I read my first Tropper novel last month. I couldn’t wait to read more! And ok, I’ll admit that I kind of teared up at the end. The novel is a moving examination of a dysfunctional family, which after reading This is Where I Leave You by Tropper, it seems like he might specialize in. At first, I definitely did not like the main character, but he grew on me the more I understood him.
Again, I like the kind of ambiguous endings that Tropper employs because I’m so used to tidy ones. I’m definitely not putting this particular novel in my favorite novels, but I am going to be reading even more Tropper novels.
Rating: Unknown- It depends on what you need
I checked this book out of the library to better understand what my family is going through. I am not a counselor/have no training, so I have no idea how valid the points in the book are, but a lot of it rang true for me.
I could see myself in the description of the patients, and I could definitely see the self destructive cycle that England calls “Victim-Rescuer-Persecutor” triangle. The book, which is fairly recent, provides website resources for counseling, group therapy, and other important resources. There are also very practical tips for family members who are trying to show someone with PTSD that they need help.
I do think that the book is mostly aimed at PTSD patients who are veterans, but is suited as for families for patients who were victims of a crime.
This novel was extremely interesting. I prefer to write essays and haven’t caught the book writing bug, though Dillard makes an argument for one long book, rather than lots of smaller essays. However, her tortured artist passages scared me away from attempting anything longer than several thousand words.
I loved Dillard’s look at art as everything from painting to airshow flying. Mostly, I love her style, the details she includes, and they way she weaves something that seems unimportant into a main theme, later in the writing.
I loved this novel. It had twists, turns, love, broken love, dance, hopes, dreams, and losing everything. This novel was not neat. It was not tidy. It was beautiful.
While I wouldn’t say that this novel is based on any Austen plots, I do think that it’s obvious from the start (and Lovett says in interviews) that the main character has her own Darcy and Wickham-esque to deal with. I thought that I noticed this as I read the novel, but wasn’t sure. After I read the novel, I did a quick internet search!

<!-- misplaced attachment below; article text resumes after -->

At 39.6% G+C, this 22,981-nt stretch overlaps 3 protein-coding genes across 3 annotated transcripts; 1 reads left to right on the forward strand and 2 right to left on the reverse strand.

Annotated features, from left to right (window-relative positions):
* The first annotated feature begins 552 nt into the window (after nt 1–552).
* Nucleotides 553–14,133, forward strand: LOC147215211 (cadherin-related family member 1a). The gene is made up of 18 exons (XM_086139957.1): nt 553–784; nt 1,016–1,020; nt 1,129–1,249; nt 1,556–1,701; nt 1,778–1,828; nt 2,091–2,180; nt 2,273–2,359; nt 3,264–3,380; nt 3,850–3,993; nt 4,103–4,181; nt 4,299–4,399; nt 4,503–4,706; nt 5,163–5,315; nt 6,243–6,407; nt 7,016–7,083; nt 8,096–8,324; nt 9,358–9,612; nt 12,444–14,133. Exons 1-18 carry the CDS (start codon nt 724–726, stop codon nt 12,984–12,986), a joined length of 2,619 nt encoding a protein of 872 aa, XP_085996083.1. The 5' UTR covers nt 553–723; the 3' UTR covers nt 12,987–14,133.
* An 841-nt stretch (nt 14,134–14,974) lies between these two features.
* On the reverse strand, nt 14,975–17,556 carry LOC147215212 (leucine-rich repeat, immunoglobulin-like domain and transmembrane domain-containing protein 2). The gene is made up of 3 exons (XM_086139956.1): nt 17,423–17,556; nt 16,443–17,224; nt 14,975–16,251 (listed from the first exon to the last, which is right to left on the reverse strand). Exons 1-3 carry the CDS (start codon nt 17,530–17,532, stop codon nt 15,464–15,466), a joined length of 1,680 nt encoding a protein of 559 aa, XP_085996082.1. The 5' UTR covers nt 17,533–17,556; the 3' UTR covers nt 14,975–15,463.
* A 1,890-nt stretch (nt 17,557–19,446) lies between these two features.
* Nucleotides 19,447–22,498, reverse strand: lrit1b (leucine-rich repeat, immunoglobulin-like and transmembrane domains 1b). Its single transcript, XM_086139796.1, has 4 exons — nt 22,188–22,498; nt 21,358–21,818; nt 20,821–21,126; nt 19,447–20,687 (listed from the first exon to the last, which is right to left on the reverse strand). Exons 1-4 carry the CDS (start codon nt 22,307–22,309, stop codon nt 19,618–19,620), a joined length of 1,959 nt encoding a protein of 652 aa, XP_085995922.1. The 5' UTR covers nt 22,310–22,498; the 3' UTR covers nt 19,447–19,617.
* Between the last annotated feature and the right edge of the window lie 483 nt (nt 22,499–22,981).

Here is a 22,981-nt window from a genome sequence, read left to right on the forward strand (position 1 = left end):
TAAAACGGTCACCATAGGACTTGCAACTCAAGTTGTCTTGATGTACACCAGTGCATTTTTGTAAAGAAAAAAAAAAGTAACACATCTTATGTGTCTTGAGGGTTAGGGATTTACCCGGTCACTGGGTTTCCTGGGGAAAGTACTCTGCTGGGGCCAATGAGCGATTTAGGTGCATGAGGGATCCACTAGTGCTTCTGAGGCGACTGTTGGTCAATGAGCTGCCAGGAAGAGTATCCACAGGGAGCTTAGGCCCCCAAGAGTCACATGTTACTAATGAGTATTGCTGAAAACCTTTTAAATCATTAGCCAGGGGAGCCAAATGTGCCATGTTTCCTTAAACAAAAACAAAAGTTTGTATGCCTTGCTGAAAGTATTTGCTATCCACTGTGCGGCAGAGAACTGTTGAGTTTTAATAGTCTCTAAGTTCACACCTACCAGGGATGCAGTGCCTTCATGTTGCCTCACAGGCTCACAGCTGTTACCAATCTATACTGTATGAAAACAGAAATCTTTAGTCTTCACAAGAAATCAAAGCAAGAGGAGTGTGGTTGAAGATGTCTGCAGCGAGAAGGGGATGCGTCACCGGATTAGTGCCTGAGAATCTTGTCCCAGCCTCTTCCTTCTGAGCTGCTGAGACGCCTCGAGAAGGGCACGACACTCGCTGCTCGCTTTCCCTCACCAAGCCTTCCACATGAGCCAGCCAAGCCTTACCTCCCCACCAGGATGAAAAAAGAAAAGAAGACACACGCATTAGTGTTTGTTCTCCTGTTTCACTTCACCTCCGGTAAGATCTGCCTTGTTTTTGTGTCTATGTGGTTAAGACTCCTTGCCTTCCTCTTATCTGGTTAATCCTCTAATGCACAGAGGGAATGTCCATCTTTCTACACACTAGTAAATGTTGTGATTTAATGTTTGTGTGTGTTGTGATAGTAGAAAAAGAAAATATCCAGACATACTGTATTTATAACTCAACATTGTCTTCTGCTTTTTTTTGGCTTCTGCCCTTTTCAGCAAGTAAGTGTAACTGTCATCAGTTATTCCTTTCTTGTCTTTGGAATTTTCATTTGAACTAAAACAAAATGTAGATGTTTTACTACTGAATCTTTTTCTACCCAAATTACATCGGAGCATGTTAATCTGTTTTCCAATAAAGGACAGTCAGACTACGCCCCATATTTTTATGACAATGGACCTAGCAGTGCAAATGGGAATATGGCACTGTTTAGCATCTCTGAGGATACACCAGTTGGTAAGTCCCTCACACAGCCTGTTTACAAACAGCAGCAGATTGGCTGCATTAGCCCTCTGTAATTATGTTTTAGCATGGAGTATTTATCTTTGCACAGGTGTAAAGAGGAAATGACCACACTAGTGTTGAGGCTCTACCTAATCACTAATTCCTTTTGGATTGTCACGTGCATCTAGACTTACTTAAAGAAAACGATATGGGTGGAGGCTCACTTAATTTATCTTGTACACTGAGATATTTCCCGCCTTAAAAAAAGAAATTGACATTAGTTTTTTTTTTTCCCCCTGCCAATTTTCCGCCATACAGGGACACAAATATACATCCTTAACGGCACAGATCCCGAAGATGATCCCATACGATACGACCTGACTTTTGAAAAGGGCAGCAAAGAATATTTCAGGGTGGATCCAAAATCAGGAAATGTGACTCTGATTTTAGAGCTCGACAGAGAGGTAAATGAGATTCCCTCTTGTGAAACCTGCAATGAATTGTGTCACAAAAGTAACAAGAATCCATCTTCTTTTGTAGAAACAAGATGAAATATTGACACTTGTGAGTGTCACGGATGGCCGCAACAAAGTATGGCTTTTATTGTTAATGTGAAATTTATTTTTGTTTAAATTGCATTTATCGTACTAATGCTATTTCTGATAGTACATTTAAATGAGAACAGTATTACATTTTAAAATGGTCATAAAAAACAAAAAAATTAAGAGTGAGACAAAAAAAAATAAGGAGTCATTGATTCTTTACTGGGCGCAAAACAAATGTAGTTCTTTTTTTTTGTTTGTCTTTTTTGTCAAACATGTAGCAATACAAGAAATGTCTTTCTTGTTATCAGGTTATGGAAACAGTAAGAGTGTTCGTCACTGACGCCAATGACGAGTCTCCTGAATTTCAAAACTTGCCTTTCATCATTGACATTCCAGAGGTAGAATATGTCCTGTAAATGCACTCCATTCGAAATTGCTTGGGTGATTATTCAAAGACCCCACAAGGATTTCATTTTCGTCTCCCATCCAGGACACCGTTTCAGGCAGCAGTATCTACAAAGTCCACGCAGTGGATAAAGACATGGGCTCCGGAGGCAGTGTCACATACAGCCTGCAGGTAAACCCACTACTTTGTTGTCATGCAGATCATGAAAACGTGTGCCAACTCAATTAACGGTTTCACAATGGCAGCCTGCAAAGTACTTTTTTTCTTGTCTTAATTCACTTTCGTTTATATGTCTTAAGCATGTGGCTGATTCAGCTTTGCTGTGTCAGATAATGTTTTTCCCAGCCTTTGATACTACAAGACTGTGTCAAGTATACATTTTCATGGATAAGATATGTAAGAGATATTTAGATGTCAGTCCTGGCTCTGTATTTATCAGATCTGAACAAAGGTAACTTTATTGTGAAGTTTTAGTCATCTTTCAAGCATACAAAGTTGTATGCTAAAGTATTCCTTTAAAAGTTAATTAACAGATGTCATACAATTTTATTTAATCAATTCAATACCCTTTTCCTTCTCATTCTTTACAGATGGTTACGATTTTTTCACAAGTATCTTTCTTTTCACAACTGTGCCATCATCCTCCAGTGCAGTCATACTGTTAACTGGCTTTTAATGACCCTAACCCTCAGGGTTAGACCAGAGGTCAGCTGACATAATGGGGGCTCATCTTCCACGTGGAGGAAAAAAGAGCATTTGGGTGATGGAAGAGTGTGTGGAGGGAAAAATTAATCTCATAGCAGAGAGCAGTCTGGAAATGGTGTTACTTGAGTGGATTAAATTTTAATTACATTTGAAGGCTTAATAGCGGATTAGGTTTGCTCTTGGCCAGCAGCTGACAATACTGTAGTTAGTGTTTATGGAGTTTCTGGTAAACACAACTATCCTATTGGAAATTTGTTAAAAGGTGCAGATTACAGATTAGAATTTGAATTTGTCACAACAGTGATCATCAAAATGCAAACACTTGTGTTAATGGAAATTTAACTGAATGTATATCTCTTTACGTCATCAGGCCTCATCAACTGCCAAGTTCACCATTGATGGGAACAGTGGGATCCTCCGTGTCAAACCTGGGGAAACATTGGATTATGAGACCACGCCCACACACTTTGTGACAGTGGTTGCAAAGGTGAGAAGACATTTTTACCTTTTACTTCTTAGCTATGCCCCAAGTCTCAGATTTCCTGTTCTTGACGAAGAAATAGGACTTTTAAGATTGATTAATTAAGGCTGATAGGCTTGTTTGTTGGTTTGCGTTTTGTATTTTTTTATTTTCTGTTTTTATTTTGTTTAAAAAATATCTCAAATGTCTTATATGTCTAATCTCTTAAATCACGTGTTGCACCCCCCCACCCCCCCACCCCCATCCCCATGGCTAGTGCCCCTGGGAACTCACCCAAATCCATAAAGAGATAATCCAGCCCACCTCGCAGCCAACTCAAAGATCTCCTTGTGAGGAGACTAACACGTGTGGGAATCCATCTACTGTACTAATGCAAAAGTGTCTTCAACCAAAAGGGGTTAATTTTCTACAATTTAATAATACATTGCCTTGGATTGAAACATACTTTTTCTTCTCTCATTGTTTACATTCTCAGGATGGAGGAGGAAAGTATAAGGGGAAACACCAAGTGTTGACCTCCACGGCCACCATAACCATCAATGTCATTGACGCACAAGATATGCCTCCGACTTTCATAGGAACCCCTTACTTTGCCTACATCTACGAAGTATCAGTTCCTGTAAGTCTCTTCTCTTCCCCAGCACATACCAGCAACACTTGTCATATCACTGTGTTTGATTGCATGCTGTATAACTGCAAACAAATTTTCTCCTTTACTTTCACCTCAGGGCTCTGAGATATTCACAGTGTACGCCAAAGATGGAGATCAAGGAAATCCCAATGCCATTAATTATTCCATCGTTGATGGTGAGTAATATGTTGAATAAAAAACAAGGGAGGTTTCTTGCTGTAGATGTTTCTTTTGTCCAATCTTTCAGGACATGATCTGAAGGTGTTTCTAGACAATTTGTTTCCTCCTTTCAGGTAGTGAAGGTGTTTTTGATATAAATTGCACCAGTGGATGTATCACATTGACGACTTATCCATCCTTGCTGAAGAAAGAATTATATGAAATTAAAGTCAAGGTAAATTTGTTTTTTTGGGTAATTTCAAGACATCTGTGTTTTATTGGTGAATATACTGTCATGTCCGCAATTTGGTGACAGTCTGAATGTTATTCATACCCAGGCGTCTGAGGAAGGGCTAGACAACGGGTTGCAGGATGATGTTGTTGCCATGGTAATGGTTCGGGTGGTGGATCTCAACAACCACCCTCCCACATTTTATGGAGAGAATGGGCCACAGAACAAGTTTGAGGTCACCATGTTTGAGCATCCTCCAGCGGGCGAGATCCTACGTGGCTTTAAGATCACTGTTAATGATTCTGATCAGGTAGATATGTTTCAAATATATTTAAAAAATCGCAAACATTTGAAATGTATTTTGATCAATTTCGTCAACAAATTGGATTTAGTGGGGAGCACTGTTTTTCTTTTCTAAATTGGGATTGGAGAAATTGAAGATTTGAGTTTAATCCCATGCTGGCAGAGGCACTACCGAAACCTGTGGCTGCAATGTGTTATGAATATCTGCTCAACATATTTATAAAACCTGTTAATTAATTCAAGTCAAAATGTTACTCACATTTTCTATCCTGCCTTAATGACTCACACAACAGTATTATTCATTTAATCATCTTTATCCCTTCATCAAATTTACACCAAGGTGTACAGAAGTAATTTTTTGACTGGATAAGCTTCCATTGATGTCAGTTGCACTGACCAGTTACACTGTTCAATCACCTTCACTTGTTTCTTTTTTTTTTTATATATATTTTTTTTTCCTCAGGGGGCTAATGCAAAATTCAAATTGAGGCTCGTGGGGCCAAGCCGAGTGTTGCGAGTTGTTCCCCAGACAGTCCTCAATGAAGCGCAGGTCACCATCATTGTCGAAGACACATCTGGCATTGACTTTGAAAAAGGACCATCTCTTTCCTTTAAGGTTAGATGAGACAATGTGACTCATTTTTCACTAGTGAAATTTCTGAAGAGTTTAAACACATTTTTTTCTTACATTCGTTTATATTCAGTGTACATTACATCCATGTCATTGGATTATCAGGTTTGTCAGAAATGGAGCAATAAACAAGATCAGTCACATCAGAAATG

Some of these stories were insanely creepy. I can see why they are included in anthologies with Poe. I also think this was my last Hardy novel (well, short stories) to read!
This was an interesting novella. I can appreciate it for what it is, but it is not at the top of my recommendation list.
I honestly enjoyed the novella a little bit more in hindsight when I looked up some more information about the author and criticism of the novella. Putting it in context would have made the novella more entertaining, but I was afraid of spoiling the book!
It didn’t hurt that I listened to the audio version read by Collin Firth… 🙂
It took me a while to get through this book. The prose was very thick, so to speak. There were beautiful details and insight into human nature, but the French characters who spoke broken English made it harder to understand the middle part. I am glad I read the book, but I would not recommend that anyone rush to read it immediately.
Just not funny. I prefer Heyer’s funny novels. All these villains and “silly” women kind of rub me the wrong way.
New category! I finally listened to all of the Serial Podcast. My husband and I listened to it together, which was really fun. He’s definitely not a reader, but listening was good. And I have a law enforcement background, so I had fun being like “well, what about…?” and then the lawyer/DC detective/journalist would bring the same thing up.